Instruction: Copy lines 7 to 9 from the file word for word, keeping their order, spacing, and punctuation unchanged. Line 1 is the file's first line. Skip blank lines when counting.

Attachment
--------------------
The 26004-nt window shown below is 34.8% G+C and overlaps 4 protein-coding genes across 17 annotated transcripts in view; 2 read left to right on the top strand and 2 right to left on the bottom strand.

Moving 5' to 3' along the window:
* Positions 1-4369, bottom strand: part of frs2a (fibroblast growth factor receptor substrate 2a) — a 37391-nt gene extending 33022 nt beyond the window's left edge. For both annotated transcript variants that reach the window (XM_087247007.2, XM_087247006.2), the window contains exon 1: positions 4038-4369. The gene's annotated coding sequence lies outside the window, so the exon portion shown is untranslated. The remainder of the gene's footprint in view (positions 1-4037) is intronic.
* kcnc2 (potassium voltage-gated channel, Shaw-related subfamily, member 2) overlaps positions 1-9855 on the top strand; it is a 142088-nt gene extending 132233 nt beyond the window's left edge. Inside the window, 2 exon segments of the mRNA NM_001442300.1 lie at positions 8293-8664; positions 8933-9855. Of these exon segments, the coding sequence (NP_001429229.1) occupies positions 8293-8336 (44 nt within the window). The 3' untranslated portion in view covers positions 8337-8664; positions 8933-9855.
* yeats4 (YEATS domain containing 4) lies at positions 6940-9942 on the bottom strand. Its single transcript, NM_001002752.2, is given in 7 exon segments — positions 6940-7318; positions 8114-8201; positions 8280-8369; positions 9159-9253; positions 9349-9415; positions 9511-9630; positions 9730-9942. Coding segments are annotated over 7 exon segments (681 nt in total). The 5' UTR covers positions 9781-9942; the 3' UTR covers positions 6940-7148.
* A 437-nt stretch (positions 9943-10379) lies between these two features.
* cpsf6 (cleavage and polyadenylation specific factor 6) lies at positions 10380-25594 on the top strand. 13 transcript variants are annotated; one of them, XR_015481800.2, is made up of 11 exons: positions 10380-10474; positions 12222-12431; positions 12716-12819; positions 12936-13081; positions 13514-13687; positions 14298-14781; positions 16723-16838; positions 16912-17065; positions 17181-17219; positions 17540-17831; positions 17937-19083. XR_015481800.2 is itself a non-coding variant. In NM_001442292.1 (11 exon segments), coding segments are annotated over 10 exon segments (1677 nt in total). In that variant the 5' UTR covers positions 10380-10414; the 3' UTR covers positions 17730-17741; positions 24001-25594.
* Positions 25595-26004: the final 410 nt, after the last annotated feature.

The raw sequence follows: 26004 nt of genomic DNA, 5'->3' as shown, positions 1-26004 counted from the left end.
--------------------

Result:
* cpsf6 (cleavage and polyadenylation specific factor 6) lies at positions 10380-25594 on the top strand. 13 transcript variants are annotated; one of them, XR_015481800.2, is made up of 11 exons: positions 10380-10474; positions 12222-12431; positions 12716-12819; positions 12936-13081; positions 13514-13687; positions 14298-14781; positions 16723-16838; positions 16912-17065; positions 17181-17219; positions 17540-17831; positions 17937-19083. XR_015481800.2 is itself a non-coding variant. In NM_001442292.1 (11 exon segments), coding segments are annotated over 10 exon segments (1677 nt in total). In that variant the 5' UTR covers positions 10380-10414; the 3' UTR covers positions 17730-17741; positions 24001-25594.
* Positions 25595-26004: the final 410 nt, after the last annotated feature.

The raw sequence follows: 26004 nt of genomic DNA, 5'->3' as shown, positions 1-26004 counted from the left end.